“The Beach Boys were one of the first bands I got really into. The Beach Boys and, of course, the Beatles. Oh yeah, and surf music — I love surf music”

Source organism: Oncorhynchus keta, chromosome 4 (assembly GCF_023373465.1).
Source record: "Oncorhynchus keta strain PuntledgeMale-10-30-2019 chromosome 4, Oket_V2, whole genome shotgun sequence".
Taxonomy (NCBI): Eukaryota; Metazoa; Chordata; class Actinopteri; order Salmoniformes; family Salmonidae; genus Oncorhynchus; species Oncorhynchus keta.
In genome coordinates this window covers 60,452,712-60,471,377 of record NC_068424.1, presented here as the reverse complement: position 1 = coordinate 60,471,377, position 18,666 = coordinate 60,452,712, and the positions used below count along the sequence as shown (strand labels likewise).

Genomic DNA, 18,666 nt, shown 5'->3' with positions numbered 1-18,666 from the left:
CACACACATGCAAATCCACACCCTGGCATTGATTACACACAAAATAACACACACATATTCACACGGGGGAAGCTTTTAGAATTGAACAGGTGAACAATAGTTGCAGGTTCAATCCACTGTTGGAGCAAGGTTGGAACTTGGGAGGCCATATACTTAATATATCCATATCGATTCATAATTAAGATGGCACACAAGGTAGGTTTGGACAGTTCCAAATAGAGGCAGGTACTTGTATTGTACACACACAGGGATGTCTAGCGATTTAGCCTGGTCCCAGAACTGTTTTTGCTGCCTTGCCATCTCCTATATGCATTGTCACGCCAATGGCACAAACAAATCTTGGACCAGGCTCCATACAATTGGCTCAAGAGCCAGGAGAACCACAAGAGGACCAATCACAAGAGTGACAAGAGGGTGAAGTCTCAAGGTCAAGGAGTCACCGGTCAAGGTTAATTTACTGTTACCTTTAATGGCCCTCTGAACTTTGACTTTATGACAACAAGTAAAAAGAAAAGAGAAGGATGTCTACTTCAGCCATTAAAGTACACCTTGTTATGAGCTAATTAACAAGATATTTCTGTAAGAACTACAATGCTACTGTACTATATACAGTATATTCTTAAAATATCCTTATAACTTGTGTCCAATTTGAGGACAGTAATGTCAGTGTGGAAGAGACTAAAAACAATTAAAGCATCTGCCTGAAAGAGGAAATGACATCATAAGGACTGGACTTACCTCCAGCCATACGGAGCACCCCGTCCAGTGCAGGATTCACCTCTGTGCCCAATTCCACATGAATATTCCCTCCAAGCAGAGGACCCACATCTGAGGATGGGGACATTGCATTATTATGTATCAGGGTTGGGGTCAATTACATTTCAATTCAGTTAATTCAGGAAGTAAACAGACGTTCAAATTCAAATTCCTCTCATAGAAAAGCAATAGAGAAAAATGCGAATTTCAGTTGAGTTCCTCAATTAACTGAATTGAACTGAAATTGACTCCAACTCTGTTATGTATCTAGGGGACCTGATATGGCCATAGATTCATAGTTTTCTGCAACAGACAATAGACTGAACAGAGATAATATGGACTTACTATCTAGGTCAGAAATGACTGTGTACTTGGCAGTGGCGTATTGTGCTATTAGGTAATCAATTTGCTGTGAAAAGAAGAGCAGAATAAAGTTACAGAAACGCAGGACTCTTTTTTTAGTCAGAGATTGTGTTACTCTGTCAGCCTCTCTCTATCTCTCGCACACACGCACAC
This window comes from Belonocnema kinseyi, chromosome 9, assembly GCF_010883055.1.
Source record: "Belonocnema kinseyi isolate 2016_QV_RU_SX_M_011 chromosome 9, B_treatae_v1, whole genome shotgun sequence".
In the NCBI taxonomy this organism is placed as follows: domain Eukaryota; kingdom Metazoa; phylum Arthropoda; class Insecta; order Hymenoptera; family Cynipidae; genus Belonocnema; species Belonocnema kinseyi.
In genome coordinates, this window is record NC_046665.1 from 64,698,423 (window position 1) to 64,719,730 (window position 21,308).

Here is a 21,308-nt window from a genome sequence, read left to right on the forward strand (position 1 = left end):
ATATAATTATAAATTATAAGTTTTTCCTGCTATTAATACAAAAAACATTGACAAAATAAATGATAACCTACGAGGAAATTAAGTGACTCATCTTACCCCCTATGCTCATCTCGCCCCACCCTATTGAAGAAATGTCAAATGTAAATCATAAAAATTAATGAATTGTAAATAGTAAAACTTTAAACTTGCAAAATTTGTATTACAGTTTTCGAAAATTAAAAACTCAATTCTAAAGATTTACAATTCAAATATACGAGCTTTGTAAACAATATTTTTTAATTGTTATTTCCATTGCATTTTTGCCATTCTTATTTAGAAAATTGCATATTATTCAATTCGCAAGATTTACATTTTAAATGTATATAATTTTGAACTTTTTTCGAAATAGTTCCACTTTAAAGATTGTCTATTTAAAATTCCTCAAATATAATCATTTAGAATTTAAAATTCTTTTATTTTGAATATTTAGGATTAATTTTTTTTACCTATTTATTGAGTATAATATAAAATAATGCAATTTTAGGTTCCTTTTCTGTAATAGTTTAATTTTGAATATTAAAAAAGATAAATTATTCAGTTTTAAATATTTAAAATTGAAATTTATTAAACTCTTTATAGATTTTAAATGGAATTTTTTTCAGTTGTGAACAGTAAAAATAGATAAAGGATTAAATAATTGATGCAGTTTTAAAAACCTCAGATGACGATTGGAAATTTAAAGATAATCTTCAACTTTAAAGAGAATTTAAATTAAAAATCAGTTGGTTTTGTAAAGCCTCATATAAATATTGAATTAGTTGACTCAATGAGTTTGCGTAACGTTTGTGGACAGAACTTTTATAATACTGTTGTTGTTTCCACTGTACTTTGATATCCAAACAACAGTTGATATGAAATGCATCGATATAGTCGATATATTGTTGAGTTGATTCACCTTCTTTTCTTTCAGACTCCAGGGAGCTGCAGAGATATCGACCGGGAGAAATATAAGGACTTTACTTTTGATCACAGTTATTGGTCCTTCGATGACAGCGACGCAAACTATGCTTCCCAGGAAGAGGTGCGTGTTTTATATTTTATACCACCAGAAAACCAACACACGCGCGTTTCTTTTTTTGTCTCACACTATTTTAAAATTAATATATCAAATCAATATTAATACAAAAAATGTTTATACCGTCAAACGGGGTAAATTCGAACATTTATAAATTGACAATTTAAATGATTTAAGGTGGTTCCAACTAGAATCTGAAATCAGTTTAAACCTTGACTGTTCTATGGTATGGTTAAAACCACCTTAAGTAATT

Fluffy as much of the Bossanova material is, the good tunes — like “Cecilia Ann,” “Valouria,” the hard-corish “Rock Song,” and “Allison” — are magnificent. Black Francis has cashed in his violent images and blood-curdling screams on this record for spaced-out UFO themes and real singing. “I started to find my screaming annoying,” he says. “I had been listening to some tapes of live shows from a couple of years ago, and you know when you get hyper and everything’s too fast and every song is like…” — he does a muffled version of his scream — “Ahhaaarreeeeeehhhh! All of ’em had that whiny, nasally quality. It was, like, ‘Come on, shut that guy up!’ I also wanted to do more singing; I wanted to see if I could increase my octave a little bit and really sing. This isn’t to say that I think singing is better than screaming, it’s just that I’ve done plenty of screaming and I’m not… uh… y’know what I mean? Henry Rollins I’m not. But I’m getting there. And when I do scream on the new album, it’s more like, ‘AAARRRGGGGHHHH!’; it’s stronger, more guttural, got more umph behind it. So I think I’m actually getting better at screaming.”